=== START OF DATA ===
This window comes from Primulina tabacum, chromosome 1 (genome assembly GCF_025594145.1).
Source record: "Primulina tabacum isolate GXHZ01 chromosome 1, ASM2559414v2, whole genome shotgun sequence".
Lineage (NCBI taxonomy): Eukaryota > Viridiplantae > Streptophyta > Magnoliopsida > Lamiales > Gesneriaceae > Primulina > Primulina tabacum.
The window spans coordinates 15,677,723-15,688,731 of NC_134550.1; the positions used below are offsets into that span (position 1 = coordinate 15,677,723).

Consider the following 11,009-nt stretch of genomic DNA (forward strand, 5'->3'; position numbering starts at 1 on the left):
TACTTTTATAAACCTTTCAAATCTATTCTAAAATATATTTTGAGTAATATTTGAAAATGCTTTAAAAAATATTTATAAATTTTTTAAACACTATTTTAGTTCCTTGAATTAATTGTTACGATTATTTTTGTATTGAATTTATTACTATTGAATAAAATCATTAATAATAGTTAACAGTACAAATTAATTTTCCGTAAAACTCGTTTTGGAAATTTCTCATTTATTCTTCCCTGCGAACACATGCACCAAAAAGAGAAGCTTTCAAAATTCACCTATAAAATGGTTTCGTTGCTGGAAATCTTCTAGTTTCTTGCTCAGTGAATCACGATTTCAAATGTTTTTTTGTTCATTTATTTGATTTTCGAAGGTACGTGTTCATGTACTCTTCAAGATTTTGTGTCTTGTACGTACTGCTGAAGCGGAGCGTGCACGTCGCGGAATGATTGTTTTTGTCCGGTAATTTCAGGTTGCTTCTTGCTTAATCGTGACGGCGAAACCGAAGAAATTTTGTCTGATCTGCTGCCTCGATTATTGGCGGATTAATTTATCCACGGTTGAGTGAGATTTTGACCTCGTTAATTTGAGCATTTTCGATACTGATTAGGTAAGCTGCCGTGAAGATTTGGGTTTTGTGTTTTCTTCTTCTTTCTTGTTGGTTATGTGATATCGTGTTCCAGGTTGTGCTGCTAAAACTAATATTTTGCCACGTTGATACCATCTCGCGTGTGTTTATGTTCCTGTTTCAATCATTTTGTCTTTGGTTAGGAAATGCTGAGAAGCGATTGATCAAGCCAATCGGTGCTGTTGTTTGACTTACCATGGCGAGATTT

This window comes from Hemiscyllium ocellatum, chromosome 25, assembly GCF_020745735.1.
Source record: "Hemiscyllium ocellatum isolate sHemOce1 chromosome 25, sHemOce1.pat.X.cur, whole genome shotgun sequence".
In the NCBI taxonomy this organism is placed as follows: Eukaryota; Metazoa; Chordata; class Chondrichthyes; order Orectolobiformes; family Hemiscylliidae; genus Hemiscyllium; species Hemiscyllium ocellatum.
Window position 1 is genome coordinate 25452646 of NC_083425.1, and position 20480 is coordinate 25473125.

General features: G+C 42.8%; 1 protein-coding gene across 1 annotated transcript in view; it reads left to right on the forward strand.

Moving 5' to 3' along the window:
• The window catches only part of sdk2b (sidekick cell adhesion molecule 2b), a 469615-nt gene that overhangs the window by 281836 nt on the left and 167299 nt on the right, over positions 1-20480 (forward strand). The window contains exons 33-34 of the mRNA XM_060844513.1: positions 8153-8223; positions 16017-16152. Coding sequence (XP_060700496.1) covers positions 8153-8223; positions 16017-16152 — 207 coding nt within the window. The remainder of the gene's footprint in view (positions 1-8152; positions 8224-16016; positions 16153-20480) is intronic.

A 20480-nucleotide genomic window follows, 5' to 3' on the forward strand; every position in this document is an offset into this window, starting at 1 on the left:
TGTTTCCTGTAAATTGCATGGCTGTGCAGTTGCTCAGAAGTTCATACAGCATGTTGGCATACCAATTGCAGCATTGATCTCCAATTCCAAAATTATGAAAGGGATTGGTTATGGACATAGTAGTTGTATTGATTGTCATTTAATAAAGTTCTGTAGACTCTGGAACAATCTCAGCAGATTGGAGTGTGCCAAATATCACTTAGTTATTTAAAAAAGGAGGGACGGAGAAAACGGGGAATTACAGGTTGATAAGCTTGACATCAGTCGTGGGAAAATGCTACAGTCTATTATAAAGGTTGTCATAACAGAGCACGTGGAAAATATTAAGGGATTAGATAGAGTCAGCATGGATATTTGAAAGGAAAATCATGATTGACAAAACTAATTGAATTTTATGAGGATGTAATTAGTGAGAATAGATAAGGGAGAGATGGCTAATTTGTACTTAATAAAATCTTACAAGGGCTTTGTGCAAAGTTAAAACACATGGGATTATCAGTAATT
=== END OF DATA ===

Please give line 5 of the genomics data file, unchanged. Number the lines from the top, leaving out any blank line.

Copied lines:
Consider the following 11,009-nt stretch of genomic DNA (forward strand, 5'->3'; position numbering starts at 1 on the left):